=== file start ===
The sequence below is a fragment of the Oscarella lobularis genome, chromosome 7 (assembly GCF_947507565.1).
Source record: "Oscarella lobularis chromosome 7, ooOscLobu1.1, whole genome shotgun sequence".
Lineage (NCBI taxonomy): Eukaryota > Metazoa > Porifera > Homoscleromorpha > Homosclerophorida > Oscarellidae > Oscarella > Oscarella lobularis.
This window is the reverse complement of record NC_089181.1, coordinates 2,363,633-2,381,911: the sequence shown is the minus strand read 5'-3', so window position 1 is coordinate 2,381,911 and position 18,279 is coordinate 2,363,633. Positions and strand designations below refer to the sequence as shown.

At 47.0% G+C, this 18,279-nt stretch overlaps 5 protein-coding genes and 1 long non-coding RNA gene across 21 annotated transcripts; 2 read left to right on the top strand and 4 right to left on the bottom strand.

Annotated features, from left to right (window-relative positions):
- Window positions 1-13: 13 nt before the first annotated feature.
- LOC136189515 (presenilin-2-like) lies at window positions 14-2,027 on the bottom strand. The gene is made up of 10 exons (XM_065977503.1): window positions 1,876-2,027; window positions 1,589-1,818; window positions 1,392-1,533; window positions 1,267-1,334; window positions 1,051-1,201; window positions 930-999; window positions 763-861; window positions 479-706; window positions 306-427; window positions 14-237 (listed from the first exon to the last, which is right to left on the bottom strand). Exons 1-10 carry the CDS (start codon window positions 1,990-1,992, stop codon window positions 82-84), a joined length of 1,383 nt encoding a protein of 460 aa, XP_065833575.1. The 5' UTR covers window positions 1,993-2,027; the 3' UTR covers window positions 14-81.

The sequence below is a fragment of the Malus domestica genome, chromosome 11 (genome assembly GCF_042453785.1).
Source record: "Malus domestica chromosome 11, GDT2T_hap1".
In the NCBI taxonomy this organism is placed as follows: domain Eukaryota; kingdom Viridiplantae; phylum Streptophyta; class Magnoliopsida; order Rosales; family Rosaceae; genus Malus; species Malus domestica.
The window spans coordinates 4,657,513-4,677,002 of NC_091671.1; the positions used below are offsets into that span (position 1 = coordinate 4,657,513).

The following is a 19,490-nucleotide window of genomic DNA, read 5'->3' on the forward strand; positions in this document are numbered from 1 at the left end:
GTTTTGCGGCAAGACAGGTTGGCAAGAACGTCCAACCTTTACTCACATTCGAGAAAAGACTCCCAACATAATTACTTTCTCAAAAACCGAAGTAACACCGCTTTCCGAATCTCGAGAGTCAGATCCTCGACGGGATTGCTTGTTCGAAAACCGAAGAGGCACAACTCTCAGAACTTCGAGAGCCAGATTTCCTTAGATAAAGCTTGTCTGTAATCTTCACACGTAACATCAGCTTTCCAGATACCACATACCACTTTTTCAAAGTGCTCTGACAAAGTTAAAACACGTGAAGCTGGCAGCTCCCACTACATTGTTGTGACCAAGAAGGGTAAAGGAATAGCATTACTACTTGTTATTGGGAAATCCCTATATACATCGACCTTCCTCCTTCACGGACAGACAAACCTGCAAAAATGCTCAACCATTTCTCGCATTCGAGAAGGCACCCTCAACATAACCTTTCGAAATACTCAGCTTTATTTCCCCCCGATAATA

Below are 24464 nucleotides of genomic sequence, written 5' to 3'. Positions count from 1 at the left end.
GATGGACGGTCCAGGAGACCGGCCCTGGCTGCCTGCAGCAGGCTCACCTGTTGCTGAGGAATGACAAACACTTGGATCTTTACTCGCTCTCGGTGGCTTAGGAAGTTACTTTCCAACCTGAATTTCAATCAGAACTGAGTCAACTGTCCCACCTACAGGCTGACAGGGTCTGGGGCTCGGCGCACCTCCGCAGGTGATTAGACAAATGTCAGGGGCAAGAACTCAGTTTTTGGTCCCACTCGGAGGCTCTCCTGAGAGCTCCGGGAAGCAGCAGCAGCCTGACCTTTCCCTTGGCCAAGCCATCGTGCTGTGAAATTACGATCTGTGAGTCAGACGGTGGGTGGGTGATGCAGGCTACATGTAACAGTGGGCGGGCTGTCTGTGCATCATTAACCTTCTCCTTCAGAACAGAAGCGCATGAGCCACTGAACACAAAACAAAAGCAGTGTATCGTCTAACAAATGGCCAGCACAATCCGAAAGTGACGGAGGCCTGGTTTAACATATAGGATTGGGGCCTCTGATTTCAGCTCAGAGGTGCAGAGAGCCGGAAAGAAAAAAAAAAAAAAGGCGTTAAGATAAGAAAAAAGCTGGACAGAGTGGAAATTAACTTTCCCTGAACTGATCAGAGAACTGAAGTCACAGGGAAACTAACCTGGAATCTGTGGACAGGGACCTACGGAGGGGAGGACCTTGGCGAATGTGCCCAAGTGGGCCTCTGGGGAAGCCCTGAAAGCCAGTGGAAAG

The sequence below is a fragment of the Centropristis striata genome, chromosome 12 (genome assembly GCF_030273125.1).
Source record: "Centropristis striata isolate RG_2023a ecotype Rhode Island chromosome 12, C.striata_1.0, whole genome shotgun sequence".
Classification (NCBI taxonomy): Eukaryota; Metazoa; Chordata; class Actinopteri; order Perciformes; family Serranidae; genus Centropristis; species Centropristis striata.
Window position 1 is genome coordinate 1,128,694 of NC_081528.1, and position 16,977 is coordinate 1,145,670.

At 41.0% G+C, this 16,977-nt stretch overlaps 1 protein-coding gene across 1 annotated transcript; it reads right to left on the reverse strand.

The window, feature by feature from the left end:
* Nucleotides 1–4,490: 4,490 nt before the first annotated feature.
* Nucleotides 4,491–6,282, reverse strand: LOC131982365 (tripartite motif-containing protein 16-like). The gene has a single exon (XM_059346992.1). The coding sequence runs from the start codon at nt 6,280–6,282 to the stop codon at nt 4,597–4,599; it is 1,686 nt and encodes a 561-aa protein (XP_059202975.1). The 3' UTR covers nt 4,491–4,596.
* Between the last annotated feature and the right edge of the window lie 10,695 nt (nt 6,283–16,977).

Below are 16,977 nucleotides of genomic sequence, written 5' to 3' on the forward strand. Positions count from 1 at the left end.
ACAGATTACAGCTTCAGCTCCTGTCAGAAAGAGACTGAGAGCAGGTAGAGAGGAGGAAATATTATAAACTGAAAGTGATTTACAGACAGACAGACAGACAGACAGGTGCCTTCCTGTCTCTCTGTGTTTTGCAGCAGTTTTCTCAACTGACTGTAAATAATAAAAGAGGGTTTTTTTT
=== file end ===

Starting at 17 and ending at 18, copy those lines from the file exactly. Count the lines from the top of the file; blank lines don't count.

The sequence below is a fragment of the Centropristis striata genome, chromosome 12 (genome assembly GCF_030273125.1).
Source record: "Centropristis striata isolate RG_2023a ecotype Rhode Island chromosome 12, C.striata_1.0, whole genome shotgun sequence".